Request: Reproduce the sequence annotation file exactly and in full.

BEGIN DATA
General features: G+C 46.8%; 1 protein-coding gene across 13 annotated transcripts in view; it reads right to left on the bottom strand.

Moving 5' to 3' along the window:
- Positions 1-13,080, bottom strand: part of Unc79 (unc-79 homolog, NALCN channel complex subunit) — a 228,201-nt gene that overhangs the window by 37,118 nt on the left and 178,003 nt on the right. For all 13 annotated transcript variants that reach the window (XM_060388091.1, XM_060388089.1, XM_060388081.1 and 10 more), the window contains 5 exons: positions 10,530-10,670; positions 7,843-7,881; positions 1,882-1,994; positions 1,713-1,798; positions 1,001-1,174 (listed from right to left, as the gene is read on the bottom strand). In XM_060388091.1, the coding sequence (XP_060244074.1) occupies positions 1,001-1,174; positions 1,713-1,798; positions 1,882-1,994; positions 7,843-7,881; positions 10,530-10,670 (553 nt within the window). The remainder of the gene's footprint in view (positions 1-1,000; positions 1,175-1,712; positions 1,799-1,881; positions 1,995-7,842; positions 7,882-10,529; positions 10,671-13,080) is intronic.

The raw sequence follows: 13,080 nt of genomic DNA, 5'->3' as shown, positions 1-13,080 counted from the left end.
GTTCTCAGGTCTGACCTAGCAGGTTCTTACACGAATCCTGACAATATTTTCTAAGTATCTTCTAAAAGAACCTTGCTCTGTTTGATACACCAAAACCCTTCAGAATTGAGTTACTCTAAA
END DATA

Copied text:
General features: G+C 46.8%; 1 protein-coding gene across 13 annotated transcripts in view; it reads right to left on the bottom strand.

Moving 5' to 3' along the window:
- Positions 1-13,080, bottom strand: part of Unc79 (unc-79 homolog, NALCN channel complex subunit) — a 228,201-nt gene that overhangs the window by 37,118 nt on the left and 178,003 nt on the right. For all 13 annotated transcript variants that reach the window (XM_060388091.1, XM_060388089.1, XM_060388081.1 and 10 more), the window contains 5 exons: positions 10,530-10,670; positions 7,843-7,881; positions 1,882-1,994; positions 1,713-1,798; positions 1,001-1,174 (listed from right to left, as the gene is read on the bottom strand). In XM_060388091.1, the coding sequence (XP_060244074.1) occupies positions 1,001-1,174; positions 1,713-1,798; positions 1,882-1,994; positions 7,843-7,881; positions 10,530-10,670 (553 nt within the window). The remainder of the gene's footprint in view (positions 1-1,000; positions 1,175-1,712; positions 1,799-1,881; positions 1,995-7,842; positions 7,882-10,529; positions 10,671-13,080) is intronic.

The raw sequence follows: 13,080 nt of genomic DNA, 5'->3' as shown, positions 1-13,080 counted from the left end.
GTTCTCAGGTCTGACCTAGCAGGTTCTTACACGAATCCTGACAATATTTTCTAAGTATCTTCTAAAAGAACCTTGCTCTGTTTGATACACCAAAACCCTTCAGAATTGAGTTACTCTAAA